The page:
John 13:1-16 — It was just before the Passover Festival. Jesus knew that the hour had come for him to leave this world and go to the Father. Having loved his own who were in the world, he loved them to the end.
The evening meal was in progress, and the devil had already prompted Judas, the son of Simon Iscariot, to betray Jesus. Jesus knew that the Father had put all things under his power, and that he had come from God and was returning to God; so he got up from the meal, took off his outer clothing, and wrapped a towel around his waist. After that, he poured water into a basin and began to wash his disciples’ feet, drying them with the towel that was wrapped around him.
He came to Simon Peter, who said to him, “Lord, are you going to wash my feet?”
Jesus replied, “You do not realize now what I am doing, but later you will understand.”
“No,” said Peter, “you shall never wash my feet.”
Jesus answered, “Unless I wash you, you have no part with me.”
“Then, Lord,” Simon Peter replied, “not just my feet but my hands and my head as well!”
Jesus answered, “Those who have had a bath need only to wash their feet; their whole body is clean. And you are clean, though not every one of you.” For he knew who was going to betray him, and that was why he said not every one was clean.
When he had finished washing their feet, he put on his clothes and returned to his place. “Do you understand what I have done for you?” he asked them. “You call me ‘Teacher’ and ‘Lord,’ and rightly so, for that is what I am. Now that I, your Lord and Teacher, have washed your feet, you also should wash one another’s feet. I have set you an example that you should do as I have done for you. Very truly I tell you, no servant is greater than his master, nor is a messenger greater than the one who sent him. Now that you know these things, you will be blessed if you do them.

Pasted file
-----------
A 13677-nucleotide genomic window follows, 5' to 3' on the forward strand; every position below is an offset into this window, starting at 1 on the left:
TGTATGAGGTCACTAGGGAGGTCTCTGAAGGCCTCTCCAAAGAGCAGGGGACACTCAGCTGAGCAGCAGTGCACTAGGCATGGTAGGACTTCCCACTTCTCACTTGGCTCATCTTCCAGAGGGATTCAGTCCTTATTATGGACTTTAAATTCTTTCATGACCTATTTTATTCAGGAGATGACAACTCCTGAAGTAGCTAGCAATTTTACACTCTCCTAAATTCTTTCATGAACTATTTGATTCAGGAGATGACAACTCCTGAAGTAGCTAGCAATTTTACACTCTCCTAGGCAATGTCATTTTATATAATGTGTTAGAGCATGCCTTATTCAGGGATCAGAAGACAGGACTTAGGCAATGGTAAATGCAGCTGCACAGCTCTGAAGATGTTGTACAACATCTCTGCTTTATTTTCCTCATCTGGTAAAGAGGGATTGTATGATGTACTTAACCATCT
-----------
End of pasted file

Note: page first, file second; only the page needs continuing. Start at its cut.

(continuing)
J. Dudley Woodbury tells a poignant true story that occurred in the dismal refugee camps of Peshawar, Pakistan. The fighting between the Majahideen in post-Soviet Afghanistan and the rise of the Taliban resulted in thousands of refugees flooding into the camps near the border. Most of the children in the camps ran around barefoot in both the intense heat and intense cold.
A Christian organization brought in hundreds of sandals for the children but decided not to just distribute them but care for the children’s feet as well. So they utilized as many Christian volunteers as possible who washed the children’s filthy feet, put medication on their sores and prayed for them silently as they gave out the sandals.
As Woodbury tells the story, some months later a Muslim primary school teacher in the camp asked her students who the best Muslims were. One little girl raised her hand and responded, “The kafirs.” (unbelievers).
The teacher was shocked at the reply, and asked, “Why?”
The little girl said, “The Mujahideen killed my father, but the kafirs washed my feet!”
Lord God, your Son came among us to serve and not to be served, and to give his life for the world. Lead us by his love to serve all those to whom the world offers no comfort and little help. Through us give hope to the hopeless, love to the unloved, peace to the troubled, and rest to the weary; through your Son, Jesus Christ our Lord. Amen.
—Lutheran Book of Worship, 1978 (#141)